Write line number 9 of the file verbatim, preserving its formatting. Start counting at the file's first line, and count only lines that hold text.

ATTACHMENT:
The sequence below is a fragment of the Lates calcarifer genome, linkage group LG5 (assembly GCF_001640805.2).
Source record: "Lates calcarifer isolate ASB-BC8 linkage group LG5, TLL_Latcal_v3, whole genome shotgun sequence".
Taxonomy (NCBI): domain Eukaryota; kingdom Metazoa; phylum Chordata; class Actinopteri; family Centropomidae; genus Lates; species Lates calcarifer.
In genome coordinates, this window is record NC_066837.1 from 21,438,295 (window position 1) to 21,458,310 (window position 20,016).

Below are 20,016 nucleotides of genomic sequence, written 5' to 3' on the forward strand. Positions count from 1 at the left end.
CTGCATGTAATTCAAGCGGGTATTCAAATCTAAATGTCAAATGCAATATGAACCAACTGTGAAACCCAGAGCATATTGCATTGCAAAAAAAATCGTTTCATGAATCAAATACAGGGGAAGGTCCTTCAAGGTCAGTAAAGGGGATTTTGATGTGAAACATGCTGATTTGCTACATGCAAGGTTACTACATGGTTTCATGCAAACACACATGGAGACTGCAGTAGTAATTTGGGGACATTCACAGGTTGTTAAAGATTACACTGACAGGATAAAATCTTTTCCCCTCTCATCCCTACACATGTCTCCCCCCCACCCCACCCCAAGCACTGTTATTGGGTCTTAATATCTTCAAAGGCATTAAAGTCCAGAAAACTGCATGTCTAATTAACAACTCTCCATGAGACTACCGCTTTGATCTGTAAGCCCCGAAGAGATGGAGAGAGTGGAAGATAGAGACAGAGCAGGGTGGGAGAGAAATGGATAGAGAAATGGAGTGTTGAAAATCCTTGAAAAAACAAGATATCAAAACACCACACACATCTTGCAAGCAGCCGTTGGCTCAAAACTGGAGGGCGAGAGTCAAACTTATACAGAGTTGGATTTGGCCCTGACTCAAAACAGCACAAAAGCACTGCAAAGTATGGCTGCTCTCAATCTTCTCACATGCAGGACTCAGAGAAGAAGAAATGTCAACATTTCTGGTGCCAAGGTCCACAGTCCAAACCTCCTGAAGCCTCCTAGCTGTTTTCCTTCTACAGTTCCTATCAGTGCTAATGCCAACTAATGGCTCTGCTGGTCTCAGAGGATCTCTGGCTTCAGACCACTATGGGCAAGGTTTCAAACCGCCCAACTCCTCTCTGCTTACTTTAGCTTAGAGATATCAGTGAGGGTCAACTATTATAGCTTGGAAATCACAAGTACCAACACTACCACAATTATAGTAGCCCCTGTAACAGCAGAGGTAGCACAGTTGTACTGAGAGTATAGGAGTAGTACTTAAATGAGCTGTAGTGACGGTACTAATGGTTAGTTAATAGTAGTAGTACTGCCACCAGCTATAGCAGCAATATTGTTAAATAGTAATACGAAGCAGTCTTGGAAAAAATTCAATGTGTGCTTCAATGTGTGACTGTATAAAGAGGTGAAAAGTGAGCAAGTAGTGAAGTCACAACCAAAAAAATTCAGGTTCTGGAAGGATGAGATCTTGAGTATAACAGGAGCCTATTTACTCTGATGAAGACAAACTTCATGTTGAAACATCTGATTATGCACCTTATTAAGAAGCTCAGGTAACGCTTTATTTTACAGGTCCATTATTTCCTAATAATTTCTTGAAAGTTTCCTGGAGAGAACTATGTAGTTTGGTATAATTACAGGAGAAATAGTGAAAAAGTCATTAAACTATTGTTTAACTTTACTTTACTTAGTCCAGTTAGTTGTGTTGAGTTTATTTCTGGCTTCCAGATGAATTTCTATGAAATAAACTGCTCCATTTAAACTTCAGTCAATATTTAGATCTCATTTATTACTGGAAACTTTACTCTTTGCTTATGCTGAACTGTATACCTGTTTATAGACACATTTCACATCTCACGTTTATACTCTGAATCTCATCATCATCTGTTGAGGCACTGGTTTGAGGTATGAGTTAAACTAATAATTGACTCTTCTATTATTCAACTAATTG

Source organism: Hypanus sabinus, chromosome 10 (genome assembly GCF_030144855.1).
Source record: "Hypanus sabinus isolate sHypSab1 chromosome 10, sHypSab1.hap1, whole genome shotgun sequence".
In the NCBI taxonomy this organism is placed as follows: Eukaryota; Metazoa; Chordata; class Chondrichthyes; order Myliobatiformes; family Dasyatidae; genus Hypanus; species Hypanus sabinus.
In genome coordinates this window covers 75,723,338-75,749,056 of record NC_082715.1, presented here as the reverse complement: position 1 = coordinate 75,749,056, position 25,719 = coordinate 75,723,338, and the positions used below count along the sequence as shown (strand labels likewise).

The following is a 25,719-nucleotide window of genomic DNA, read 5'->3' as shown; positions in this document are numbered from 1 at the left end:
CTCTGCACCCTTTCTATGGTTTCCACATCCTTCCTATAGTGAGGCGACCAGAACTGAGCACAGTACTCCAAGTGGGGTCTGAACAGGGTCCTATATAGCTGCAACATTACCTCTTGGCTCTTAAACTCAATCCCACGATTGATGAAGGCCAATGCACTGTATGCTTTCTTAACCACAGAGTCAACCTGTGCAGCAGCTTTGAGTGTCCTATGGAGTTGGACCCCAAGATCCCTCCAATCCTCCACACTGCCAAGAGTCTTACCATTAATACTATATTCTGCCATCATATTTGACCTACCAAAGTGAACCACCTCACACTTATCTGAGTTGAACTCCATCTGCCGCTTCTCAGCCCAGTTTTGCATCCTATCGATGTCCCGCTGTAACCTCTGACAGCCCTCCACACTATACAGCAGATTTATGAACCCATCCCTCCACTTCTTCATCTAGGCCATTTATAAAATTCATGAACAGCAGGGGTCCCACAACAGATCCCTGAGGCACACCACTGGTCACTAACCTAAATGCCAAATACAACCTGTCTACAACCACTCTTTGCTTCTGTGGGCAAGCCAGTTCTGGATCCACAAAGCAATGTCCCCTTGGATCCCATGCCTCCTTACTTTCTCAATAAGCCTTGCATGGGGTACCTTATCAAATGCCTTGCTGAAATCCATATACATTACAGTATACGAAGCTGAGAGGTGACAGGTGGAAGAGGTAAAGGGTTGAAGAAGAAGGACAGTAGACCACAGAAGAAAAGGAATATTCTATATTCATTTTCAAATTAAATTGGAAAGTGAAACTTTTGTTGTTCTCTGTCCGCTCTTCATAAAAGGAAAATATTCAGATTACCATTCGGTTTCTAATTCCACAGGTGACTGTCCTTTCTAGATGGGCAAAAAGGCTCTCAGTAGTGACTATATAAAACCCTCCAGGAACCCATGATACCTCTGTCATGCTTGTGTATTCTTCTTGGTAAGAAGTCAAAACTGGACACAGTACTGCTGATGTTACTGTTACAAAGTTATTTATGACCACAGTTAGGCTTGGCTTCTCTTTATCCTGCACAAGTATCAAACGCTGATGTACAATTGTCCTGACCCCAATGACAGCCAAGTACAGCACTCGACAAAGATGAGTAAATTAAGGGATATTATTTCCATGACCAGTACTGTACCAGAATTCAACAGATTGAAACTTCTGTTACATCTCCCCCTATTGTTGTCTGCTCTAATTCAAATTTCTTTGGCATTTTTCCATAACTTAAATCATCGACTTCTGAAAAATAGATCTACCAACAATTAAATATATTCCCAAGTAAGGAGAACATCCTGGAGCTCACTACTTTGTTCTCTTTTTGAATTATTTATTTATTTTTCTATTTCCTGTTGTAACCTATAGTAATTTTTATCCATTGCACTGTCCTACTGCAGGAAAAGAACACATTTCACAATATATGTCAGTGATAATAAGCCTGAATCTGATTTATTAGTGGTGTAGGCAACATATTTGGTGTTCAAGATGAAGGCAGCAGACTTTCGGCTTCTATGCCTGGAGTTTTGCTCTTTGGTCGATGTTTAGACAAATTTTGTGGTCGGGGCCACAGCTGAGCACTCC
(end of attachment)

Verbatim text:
In the NCBI taxonomy this organism is placed as follows: Eukaryota; Metazoa; Chordata; class Chondrichthyes; order Myliobatiformes; family Dasyatidae; genus Hypanus; species Hypanus sabinus.